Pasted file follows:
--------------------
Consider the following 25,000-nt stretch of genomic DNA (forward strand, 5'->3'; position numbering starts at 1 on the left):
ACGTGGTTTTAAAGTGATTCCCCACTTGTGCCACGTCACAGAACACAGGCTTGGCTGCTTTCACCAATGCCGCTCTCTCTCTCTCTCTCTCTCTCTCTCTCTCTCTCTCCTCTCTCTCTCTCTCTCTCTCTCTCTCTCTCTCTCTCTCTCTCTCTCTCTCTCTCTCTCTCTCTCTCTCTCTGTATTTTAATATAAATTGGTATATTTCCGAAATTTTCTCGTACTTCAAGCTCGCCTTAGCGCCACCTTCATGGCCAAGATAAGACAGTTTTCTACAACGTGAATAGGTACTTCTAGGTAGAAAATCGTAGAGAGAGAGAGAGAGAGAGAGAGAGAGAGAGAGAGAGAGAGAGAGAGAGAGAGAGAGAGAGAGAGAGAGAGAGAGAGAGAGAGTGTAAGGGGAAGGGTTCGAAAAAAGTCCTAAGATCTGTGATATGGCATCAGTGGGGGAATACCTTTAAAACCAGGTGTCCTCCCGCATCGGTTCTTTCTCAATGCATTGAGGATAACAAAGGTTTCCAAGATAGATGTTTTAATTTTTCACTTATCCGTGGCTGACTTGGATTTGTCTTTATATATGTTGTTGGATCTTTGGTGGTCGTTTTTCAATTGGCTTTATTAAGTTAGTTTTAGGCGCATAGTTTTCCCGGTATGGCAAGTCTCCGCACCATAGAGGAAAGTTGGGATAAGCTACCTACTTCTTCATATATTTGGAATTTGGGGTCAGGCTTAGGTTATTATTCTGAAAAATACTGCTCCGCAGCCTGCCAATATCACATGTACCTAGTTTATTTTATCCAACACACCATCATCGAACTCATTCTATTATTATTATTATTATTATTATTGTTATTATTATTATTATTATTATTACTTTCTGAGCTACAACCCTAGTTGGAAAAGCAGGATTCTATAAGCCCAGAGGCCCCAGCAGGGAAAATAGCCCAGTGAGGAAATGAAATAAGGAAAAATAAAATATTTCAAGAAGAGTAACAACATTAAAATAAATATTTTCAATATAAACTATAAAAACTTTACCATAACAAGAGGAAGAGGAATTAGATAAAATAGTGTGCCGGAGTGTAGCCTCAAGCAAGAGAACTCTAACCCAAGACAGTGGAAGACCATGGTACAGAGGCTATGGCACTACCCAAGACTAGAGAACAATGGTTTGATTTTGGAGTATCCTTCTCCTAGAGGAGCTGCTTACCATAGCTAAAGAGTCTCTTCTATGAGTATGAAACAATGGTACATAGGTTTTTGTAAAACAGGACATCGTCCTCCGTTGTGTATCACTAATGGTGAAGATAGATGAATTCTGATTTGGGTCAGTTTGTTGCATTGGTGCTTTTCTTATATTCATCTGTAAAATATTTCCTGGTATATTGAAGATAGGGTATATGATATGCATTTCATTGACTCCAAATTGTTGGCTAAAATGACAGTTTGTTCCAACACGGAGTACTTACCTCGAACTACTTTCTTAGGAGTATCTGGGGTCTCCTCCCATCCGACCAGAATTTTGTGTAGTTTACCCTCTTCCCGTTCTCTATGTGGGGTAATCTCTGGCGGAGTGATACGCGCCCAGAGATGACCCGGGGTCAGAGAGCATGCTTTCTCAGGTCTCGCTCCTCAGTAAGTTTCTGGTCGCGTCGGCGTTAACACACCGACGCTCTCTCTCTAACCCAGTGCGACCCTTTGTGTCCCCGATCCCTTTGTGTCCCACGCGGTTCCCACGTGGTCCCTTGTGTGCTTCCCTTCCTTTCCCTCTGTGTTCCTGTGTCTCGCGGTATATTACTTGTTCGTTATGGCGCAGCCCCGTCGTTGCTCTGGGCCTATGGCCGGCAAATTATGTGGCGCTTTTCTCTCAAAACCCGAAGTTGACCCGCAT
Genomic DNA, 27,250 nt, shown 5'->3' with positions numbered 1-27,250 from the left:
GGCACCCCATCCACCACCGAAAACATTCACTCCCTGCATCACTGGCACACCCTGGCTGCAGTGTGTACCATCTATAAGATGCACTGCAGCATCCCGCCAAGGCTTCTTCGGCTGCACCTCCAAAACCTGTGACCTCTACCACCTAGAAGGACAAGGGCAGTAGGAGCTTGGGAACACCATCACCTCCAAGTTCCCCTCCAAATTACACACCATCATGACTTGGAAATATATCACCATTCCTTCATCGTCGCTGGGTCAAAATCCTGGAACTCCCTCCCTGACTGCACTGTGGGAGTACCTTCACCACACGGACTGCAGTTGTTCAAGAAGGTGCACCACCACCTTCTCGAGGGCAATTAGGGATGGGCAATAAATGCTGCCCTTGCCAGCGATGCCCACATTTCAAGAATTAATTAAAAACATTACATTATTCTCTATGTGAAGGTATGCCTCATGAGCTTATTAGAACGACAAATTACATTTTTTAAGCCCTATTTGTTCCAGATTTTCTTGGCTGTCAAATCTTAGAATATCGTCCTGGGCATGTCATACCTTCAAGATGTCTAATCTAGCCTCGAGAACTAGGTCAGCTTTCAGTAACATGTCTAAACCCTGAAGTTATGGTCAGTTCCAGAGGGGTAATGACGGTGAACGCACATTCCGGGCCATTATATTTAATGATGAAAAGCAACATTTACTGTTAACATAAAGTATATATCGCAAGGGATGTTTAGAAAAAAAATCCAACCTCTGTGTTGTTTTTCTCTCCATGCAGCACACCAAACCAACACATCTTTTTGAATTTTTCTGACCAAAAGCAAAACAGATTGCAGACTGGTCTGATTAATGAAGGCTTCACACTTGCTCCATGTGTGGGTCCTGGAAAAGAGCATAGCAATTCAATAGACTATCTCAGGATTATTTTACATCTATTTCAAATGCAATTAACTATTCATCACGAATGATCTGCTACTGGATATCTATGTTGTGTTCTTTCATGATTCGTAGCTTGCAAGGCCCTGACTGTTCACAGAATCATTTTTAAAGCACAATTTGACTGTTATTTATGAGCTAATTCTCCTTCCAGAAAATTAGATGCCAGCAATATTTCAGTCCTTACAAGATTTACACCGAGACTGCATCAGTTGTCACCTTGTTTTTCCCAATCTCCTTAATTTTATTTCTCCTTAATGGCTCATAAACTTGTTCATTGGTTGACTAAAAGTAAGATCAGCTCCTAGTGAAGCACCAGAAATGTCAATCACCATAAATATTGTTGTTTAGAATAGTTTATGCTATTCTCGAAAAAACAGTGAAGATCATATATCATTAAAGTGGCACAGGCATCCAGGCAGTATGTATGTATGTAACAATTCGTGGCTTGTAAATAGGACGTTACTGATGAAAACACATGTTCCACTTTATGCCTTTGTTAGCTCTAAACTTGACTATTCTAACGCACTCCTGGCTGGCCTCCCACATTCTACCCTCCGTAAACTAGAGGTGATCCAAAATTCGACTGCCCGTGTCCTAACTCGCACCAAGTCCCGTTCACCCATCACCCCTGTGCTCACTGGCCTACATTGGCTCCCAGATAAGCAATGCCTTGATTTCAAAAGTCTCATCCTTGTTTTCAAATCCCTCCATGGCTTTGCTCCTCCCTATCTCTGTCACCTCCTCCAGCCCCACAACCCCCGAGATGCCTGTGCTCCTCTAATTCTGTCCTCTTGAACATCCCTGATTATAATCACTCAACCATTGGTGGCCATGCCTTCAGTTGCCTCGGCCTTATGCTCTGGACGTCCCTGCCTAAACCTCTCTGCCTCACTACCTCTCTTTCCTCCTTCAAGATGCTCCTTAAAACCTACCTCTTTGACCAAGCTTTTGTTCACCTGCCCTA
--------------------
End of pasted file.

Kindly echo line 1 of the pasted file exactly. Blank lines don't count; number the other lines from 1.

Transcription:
Consider the following 25,000-nt stretch of genomic DNA (forward strand, 5'->3'; position numbering starts at 1 on the left):